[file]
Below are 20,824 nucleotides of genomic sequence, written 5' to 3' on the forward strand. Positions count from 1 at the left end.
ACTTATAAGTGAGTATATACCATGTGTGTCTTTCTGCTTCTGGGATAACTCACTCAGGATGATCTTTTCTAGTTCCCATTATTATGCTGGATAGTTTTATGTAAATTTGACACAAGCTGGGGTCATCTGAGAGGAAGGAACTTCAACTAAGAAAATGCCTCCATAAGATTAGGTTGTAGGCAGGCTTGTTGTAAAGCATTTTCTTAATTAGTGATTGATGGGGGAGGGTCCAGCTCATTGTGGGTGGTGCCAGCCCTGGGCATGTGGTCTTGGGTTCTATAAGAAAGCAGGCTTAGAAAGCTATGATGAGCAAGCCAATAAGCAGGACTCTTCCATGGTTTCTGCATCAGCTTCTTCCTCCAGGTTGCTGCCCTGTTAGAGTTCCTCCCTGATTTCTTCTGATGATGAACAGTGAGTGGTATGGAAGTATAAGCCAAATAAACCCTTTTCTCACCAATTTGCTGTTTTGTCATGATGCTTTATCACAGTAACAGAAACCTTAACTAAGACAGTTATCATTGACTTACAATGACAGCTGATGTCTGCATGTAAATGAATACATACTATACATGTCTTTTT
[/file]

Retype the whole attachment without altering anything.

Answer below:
Below are 20,824 nucleotides of genomic sequence, written 5' to 3' on the forward strand. Positions count from 1 at the left end.
ACTTATAAGTGAGTATATACCATGTGTGTCTTTCTGCTTCTGGGATAACTCACTCAGGATGATCTTTTCTAGTTCCCATTATTATGCTGGATAGTTTTATGTAAATTTGACACAAGCTGGGGTCATCTGAGAGGAAGGAACTTCAACTAAGAAAATGCCTCCATAAGATTAGGTTGTAGGCAGGCTTGTTGTAAAGCATTTTCTTAATTAGTGATTGATGGGGGAGGGTCCAGCTCATTGTGGGTGGTGCCAGCCCTGGGCATGTGGTCTTGGGTTCTATAAGAAAGCAGGCTTAGAAAGCTATGATGAGCAAGCCAATAAGCAGGACTCTTCCATGGTTTCTGCATCAGCTTCTTCCTCCAGGTTGCTGCCCTGTTAGAGTTCCTCCCTGATTTCTTCTGATGATGAACAGTGAGTGGTATGGAAGTATAAGCCAAATAAACCCTTTTCTCACCAATTTGCTGTTTTGTCATGATGCTTTATCACAGTAACAGAAACCTTAACTAAGACAGTTATCATTGACTTACAATGACAGCTGATGTCTGCATGTAAATGAATACATACTATACATGTCTTTTT